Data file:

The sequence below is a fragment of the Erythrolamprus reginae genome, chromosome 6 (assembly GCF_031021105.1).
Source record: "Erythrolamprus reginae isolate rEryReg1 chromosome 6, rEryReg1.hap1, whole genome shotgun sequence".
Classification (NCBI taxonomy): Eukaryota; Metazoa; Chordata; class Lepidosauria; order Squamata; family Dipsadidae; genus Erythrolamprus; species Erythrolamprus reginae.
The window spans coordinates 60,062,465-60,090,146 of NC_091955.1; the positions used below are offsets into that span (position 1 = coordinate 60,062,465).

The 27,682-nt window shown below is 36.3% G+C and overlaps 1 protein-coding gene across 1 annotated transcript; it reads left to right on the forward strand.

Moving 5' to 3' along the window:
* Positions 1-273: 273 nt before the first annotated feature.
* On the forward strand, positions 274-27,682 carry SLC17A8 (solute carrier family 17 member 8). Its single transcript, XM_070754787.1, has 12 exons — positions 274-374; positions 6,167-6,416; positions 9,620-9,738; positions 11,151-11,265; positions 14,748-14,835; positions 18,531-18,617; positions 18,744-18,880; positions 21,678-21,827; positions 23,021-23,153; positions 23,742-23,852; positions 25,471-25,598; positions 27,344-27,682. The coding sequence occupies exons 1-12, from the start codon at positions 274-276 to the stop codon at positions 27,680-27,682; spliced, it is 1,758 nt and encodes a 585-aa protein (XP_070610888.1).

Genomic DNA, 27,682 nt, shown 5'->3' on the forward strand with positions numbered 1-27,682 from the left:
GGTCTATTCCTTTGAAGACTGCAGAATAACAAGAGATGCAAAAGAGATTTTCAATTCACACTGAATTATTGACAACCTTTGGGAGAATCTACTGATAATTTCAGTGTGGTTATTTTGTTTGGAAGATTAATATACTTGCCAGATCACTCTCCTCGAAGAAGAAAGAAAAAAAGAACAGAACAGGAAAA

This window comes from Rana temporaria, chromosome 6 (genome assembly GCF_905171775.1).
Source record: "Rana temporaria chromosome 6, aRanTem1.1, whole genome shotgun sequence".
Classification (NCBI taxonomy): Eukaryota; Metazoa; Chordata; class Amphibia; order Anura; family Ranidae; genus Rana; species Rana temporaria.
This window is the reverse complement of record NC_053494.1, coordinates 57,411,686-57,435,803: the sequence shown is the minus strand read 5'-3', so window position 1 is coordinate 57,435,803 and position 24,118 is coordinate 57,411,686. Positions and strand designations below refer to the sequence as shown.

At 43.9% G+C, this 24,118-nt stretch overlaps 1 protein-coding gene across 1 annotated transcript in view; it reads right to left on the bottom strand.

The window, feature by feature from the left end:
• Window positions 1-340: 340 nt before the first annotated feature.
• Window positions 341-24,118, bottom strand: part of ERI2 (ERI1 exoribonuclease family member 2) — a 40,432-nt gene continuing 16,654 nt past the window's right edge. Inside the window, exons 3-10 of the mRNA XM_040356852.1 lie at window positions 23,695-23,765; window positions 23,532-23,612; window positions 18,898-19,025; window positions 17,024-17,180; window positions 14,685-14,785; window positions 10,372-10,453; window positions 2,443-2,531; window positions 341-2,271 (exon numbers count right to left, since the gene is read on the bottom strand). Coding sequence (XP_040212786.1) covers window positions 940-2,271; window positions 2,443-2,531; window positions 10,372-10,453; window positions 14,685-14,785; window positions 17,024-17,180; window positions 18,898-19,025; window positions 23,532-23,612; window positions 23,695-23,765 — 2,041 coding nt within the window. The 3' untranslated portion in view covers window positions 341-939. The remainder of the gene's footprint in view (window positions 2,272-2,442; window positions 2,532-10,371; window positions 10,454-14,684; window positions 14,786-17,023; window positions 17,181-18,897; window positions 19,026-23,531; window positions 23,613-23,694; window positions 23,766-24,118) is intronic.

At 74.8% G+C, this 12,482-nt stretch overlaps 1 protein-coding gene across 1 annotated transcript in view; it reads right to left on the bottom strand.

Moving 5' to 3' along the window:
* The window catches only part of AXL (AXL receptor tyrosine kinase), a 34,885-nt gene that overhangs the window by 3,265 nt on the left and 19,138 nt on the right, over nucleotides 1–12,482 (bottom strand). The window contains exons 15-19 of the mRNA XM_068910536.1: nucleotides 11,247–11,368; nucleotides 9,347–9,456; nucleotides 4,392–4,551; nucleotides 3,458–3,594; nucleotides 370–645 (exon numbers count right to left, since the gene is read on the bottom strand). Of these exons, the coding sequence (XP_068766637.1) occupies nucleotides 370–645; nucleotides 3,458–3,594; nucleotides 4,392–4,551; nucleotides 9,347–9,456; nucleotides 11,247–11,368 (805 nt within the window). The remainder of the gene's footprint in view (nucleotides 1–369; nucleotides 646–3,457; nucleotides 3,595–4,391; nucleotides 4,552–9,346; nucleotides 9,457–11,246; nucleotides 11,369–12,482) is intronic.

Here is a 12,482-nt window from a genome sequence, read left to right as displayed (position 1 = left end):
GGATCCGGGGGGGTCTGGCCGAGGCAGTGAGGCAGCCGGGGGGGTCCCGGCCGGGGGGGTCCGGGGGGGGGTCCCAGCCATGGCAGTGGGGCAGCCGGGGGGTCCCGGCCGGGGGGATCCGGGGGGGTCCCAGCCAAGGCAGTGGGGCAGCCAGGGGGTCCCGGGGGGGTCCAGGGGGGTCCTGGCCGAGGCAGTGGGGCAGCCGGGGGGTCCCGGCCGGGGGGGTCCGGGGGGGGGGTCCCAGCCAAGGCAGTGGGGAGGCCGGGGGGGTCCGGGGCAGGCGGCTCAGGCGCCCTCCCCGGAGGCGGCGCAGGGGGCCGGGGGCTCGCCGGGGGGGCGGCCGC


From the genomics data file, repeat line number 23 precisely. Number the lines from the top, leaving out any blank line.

GGATCCGGGGGGGTCTGGCCGAGGCAGTGAGGCAGCCGGGGGGGTCCCGGCCGGGGGGGTCCGGGGGGGGGTCCCAGCCATGGCAGTGGGGCAGCCGGGGGGTCCCGGCCGGGGGGATCCGGGGGGGTCCCAGCCAAGGCAGTGGGGCAGCCAGGGGGTCCCGGGGGGGTCCAGGGGGGTCCTGGCCGAGGCAGTGGGGCAGCCGGGGGGTCCCGGCCGGGGGGGTCCGGGGGGGGGGTCCCAGCCAAGGCAGTGGGGAGGCCGGGGGGGTCCGGGGCAGGCGGCTCAGGCGCCCTCCCCGGAGGCGGCGCAGGGGGCCGGGGGCTCGCCGGGGGGGCGGCCGC